Wedgwood collection saved after campaign raises £15.75m
The Wedgwood Museum collection has been bought from administrators after £15.75m was raised to save it.
About 80,000 works of art, ceramics, manuscripts, letters and photographs faced being auctioned to help pay off the pottery firm's pension debt.
But a public fundraising campaign launched in September hit its target in just a month.
Adminstrators Begbies Traynor said the collection will remain on display at the museum in Barlaston, Staffordshire.
The Art Fund, which led the campaign, will gift the collection to the Victoria and Albert Museum, before it is loaned to the Wedgwood Museum.
Administrator Bob Young said it had been "incredibly satisfying" to sign off on the sale on Monday.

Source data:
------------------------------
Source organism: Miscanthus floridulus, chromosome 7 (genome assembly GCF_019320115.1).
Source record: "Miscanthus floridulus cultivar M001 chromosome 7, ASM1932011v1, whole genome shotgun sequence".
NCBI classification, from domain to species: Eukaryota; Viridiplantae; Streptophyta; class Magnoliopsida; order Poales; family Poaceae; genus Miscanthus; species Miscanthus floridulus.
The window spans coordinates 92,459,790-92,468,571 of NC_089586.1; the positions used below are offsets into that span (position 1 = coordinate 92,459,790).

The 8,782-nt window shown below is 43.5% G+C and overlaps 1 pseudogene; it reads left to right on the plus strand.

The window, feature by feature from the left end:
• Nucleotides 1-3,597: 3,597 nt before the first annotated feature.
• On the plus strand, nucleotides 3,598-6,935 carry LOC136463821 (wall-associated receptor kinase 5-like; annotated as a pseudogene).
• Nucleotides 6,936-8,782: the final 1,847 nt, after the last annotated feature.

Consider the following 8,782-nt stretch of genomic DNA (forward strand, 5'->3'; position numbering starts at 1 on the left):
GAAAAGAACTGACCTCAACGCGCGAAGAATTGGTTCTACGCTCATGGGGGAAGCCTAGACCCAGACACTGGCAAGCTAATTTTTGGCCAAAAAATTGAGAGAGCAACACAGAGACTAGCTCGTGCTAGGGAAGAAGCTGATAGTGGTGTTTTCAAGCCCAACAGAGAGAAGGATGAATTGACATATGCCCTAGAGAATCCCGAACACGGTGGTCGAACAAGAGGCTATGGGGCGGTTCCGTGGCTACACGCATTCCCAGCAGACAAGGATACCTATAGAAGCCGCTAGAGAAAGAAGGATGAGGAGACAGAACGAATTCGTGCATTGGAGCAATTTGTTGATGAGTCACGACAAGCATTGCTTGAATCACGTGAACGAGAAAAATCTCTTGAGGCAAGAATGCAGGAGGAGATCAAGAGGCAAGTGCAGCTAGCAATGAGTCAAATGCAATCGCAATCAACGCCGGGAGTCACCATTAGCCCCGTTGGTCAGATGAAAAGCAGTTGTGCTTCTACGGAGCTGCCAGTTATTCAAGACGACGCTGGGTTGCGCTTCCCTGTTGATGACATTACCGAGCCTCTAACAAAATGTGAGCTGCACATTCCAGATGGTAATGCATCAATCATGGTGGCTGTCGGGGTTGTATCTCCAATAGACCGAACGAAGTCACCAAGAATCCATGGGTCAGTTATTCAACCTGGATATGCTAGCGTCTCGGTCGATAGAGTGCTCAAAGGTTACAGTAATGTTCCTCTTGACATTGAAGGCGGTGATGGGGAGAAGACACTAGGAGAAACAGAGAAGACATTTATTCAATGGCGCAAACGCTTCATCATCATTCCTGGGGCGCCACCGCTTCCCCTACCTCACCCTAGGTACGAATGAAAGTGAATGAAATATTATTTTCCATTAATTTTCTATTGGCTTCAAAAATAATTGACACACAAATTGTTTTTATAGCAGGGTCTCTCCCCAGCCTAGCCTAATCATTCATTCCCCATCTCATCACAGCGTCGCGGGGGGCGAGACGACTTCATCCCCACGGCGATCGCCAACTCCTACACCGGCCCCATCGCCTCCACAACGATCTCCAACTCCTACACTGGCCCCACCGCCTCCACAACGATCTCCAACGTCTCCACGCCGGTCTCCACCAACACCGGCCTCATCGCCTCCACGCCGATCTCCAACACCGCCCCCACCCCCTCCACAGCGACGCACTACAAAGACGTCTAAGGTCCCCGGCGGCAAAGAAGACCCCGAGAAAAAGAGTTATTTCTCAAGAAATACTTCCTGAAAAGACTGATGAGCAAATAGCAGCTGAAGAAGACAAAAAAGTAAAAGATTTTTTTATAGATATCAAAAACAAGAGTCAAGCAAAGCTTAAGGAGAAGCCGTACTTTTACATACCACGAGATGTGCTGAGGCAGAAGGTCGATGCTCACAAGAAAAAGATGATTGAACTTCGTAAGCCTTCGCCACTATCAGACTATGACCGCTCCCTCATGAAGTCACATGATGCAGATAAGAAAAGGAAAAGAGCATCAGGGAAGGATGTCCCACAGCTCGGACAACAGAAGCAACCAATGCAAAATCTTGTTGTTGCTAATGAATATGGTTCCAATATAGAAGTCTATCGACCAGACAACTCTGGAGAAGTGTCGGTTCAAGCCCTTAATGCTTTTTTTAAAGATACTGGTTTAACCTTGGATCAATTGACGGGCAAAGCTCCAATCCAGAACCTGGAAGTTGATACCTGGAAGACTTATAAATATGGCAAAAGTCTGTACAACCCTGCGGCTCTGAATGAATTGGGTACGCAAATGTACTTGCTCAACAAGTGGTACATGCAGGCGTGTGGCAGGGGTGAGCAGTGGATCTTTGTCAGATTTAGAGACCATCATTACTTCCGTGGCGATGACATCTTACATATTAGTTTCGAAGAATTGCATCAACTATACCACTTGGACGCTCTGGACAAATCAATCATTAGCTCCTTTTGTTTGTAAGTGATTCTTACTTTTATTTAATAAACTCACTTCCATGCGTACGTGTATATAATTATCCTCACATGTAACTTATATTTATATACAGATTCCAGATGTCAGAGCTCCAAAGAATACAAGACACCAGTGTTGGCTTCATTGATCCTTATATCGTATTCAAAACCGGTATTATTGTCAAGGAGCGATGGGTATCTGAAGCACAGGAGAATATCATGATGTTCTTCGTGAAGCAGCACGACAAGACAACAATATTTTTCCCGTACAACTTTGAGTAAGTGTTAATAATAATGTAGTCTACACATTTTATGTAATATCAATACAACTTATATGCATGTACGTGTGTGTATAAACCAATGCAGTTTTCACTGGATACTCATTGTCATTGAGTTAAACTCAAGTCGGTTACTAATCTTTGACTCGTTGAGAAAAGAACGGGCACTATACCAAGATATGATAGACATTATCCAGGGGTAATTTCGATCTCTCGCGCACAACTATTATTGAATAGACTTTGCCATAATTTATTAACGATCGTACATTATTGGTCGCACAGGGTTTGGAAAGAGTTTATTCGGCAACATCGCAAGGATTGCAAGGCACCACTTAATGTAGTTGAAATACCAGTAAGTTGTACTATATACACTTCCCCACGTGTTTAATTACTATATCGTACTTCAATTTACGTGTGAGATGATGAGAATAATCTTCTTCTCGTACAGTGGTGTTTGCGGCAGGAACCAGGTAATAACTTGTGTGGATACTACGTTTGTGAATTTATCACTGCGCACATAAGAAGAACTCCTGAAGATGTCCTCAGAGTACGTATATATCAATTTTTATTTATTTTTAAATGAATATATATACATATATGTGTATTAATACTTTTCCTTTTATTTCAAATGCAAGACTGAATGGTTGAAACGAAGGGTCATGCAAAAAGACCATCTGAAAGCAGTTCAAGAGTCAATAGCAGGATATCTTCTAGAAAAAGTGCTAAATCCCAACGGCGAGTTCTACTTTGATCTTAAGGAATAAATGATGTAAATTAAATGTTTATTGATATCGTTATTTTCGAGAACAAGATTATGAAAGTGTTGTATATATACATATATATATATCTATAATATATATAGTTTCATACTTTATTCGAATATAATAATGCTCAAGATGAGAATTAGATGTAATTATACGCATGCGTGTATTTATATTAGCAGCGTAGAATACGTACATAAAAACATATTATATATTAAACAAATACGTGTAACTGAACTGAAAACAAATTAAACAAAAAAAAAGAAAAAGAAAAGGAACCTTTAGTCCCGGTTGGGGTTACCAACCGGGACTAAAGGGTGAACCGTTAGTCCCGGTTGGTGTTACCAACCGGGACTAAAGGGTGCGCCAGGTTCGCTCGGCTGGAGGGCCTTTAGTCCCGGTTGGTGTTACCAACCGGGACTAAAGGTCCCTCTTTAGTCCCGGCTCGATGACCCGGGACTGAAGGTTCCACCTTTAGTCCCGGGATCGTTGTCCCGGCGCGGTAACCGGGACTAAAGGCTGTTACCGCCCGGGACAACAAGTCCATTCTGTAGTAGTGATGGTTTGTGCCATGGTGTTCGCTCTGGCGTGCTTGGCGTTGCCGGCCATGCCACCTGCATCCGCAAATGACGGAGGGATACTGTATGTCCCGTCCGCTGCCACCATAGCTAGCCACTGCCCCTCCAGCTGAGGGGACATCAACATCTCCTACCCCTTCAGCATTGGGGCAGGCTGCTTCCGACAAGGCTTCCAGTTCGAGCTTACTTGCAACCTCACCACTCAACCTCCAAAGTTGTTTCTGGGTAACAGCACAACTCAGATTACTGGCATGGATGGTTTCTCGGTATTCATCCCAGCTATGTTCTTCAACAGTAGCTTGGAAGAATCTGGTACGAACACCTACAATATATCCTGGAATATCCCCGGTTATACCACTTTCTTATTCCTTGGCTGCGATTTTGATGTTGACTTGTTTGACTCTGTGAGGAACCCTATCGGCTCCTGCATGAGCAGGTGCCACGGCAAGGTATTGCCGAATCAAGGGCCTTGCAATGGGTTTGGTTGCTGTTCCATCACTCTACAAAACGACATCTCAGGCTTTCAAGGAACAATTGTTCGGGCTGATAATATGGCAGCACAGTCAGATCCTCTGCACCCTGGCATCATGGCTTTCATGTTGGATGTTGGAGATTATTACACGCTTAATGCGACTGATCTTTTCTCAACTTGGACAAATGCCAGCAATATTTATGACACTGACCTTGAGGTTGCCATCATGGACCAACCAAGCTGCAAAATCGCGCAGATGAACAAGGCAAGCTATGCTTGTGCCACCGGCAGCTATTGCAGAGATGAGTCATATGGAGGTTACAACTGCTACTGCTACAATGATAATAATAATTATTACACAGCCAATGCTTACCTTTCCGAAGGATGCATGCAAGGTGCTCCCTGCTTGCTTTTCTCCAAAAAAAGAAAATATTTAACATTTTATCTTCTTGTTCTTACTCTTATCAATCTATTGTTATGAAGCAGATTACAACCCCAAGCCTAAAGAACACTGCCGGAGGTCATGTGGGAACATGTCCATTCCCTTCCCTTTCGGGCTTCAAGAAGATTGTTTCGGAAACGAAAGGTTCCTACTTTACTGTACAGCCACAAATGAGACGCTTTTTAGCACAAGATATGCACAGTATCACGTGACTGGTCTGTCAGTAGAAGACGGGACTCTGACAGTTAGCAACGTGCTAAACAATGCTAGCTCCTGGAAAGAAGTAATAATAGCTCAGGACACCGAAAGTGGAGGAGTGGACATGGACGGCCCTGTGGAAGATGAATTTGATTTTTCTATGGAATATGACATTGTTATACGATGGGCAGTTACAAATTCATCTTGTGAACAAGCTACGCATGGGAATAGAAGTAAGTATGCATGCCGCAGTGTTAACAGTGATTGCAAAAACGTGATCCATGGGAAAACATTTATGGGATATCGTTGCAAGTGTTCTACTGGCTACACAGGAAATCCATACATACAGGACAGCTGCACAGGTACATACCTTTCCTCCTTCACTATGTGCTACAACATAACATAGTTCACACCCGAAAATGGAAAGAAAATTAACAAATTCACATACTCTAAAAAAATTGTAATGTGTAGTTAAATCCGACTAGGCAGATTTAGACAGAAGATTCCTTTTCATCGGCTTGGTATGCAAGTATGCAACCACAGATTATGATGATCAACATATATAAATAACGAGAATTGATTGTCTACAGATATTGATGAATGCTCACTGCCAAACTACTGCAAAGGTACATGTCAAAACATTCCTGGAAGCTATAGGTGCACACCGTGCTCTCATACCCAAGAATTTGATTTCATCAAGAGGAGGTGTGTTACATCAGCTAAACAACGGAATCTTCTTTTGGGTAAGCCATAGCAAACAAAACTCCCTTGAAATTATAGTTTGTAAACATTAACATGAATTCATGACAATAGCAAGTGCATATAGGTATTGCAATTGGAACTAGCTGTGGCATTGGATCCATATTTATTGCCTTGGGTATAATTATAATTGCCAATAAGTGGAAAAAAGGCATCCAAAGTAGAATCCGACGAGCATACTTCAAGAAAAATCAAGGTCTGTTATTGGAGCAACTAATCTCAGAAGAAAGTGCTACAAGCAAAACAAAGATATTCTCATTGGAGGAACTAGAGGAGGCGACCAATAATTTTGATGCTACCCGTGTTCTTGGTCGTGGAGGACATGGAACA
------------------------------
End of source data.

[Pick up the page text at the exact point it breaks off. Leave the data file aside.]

"Today's fantastic outcome wouldn't have been possible without the spirit of goodwill and determination shown during the often complex negotiations," he said.
The Wedgwood Museum inherited Waterford Wedgwood plc's pension bill after the firm collapsed in 2009.
In 2010 the museum also went into administration, and in 2011 a high court judge ruled its collection could be sold to reimburse the Pension Protection Fund.
Alison Wedgwood, whose husband Tom is a direct descendant of company founder Josiah Wedgwood, said the collection was "important" for Staffordshire.
The collection risked being "sold and scattered around the globe" had the money not been raised, she added.
Tristram Hunt MP, who was involved in the campaign, said the sale was "fantastic news".
"The items contained within the Wedgwood collection chart a significant part of Britain's cultural development over centuries and play a crucial part in defining our national identity today," he said.